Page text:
The best way to beat a hot flash is naturally. Hot flashes have a lot to do with the low levels of estrogen in your body, but other factors can cause your temperature control to go out of whack. Recent studies show that medication is not always helpful. Instead of estrogen therapy, look at less drastic measures first, partly because estrogen therapy is not known to be safe for women with a history of breast cancer—but also because you should always begin with the least aggressive approach to treating your menopausal symptoms.
If you can identify the things that trigger your hot flashes, you've made the first step in getting the upper hand. Keep a record of when they occur and what you were eating or doing, or how you were feeling at the time. Many women find that stress tops the charts as a trigger. Was that hot flash in the boardroom a random hit, or were you feeling under pressure at the time? Was it a full day of pressure without a break?
Solution: Ease the pressure. Give yourself more time to plan your work, to rehearse your presentation, to deliver your assignments, to arrive where you're going. If you are doing a series of presentations, give yourself a chance to relax and cool off between sessions. And plan your schedule so you avoid meetings or decision making when you're most likely to be in a sweat.
Other hot flash triggers:
* diet pills
* spicy food
* hot food
* hot tubs
* hot showers
* hot beds
* hot rooms
* hot weather
* Dress in layers, so you can peel off one layer after another as you get warmer.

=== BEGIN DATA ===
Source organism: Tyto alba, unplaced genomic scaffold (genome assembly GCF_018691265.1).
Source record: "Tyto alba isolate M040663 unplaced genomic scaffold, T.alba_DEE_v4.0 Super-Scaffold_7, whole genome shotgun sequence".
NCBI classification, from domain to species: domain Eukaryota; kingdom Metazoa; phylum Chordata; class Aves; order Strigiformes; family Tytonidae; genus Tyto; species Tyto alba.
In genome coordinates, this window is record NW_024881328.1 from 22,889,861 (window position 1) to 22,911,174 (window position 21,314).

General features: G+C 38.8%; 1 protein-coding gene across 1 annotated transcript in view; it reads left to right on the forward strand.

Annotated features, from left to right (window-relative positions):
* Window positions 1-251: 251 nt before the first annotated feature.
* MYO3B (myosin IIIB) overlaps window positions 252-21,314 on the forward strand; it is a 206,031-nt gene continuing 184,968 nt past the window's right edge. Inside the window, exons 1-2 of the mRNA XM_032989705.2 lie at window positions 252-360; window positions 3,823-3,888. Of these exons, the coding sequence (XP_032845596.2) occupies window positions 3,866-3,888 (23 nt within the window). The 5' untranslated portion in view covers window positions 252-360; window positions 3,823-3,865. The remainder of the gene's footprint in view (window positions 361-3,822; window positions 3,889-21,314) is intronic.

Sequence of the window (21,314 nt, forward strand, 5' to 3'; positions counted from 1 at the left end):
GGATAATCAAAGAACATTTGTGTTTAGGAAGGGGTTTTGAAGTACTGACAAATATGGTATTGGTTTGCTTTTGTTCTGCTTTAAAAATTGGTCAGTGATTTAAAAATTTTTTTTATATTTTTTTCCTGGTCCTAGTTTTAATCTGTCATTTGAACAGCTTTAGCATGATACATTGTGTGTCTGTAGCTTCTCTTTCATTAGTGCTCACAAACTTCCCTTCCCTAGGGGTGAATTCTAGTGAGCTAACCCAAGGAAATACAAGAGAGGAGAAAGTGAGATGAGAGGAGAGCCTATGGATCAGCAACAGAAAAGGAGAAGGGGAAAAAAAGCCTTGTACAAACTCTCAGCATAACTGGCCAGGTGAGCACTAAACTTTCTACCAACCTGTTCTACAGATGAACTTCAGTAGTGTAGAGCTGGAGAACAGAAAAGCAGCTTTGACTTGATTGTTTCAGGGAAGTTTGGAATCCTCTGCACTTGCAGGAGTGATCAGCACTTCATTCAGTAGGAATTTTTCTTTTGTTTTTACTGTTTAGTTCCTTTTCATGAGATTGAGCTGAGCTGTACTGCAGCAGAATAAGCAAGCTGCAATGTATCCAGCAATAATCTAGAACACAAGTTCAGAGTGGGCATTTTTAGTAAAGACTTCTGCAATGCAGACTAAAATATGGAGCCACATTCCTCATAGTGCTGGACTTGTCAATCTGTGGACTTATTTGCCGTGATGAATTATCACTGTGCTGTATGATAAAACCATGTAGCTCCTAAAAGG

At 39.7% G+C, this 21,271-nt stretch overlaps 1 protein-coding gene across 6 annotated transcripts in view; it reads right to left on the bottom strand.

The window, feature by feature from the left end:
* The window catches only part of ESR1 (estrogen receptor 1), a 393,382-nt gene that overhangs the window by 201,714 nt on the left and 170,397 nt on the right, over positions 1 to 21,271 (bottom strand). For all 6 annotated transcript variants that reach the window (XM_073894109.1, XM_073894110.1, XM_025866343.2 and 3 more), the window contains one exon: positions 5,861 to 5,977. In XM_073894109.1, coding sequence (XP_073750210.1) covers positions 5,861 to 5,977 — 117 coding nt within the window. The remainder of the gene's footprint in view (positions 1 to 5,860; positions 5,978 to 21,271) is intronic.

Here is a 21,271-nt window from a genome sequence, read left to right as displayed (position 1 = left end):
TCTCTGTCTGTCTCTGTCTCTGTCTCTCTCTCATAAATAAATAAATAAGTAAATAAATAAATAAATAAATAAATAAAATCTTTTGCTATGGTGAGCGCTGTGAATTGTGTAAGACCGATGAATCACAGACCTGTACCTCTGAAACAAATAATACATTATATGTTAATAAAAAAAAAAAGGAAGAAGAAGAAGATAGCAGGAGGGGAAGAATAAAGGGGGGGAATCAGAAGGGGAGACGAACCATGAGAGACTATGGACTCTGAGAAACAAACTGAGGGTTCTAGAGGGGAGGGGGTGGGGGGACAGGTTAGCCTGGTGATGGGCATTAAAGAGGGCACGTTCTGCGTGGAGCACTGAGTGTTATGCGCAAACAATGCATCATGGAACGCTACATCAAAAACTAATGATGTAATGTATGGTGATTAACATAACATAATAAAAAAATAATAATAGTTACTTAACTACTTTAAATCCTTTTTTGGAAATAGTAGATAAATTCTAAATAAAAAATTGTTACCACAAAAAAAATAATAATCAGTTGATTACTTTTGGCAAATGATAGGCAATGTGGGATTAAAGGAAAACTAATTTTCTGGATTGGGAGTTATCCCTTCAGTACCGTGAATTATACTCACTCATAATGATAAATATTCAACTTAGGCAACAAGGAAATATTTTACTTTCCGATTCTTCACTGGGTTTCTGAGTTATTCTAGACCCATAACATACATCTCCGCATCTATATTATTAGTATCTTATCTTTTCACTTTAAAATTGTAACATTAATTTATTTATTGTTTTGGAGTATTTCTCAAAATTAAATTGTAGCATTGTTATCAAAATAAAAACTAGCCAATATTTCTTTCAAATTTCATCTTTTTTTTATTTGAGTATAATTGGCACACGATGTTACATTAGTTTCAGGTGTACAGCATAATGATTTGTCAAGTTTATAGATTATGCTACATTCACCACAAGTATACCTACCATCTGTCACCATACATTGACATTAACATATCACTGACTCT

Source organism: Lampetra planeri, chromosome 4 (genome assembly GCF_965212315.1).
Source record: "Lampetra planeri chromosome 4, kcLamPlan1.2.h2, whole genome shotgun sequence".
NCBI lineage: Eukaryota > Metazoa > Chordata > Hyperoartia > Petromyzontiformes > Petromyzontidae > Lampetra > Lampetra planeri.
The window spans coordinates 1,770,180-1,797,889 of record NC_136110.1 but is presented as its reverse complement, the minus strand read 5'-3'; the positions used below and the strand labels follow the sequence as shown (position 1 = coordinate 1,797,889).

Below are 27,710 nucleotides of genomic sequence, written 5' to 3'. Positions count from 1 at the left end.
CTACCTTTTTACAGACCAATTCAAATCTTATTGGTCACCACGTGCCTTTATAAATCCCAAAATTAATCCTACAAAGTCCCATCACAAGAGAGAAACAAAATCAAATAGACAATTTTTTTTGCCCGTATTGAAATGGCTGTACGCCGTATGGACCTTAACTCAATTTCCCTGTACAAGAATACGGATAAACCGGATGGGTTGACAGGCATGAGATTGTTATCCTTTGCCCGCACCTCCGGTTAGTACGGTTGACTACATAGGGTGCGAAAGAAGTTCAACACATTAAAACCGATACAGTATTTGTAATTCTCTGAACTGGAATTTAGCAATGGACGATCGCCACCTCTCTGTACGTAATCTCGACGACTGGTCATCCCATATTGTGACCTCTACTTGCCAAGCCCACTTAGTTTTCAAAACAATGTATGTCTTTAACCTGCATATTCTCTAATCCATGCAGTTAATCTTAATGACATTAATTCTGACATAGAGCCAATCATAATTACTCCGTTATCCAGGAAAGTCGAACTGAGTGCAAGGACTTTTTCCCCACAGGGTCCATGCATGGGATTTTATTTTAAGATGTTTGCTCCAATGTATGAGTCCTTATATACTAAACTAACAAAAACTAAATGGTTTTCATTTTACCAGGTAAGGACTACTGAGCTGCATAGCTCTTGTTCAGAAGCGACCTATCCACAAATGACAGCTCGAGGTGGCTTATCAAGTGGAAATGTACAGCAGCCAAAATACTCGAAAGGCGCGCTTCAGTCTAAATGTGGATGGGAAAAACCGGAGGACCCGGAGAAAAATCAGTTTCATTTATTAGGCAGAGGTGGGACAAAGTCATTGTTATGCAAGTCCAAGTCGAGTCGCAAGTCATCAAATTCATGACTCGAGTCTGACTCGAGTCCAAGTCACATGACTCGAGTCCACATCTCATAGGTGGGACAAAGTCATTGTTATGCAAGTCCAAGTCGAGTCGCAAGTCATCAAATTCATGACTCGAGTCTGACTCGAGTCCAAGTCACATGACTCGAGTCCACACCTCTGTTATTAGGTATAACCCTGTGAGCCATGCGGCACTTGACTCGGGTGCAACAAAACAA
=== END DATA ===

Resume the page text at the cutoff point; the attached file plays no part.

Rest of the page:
* Don't wear wool, don't wear synthetics, and be wary of silk. That leaves cotton, linen, rayon, and more cotton. (Look at the bright side: You'll save on cleaning bills, and you can stop worrying about moths.)
* Avoid turtlenecks. Stick to open-neck shirts.
* Keep ice water at hand that you can sip to cool down your insides.
* Where possible, lower the thermostat. Maybe it's time for a decent air conditioner or a ceiling fan. Or maybe you'd prefer one of those little hand-held battery-operated fans or the foldable kind you flutter in front of your face. You can find perfectly adequate paper fans for about a dollar.
* Wear cotton pajamas or a nightgown. If you perspire a lot at night, your nightclothes are easier to change than the sheets.
* Use cotton sheets only, not synthetics.
* Get a bigger bed if you and your partner are on different heat planets but you still want to stay in close orbit.
* Take a cool shower before bed.
* Try a mild medication like Tylenol
* Arrive at meetings early so that you can get the coolest seat.
* Use your freezer liberally. A number of women talked about opening the freezer at home (or in the supermarket) and sticking their head in when a hot flash hits.
Lifestyle changes to alleviate hot flashes
Exercise: Increasing your level of activity (for example, taking the stairs instead of the elevator) can reduce hot flashes and have a positive impact on just about every other symptom attributed to menopause and growing older, including:
* mood swings
* eroded self-image
* loss of libido
* elevated cholesterol levels
* heart, bone, and muscle health.
Relaxation and stress reduction: It isn't unusual to have trouble dealing with stress, especially if you've undergone treatment for breast cancer. You may find that one of the following techniques will help you minimize the devastating effects of stress on your body:
* relaxation exercises
* breathing exercises
* biofeedback techniques.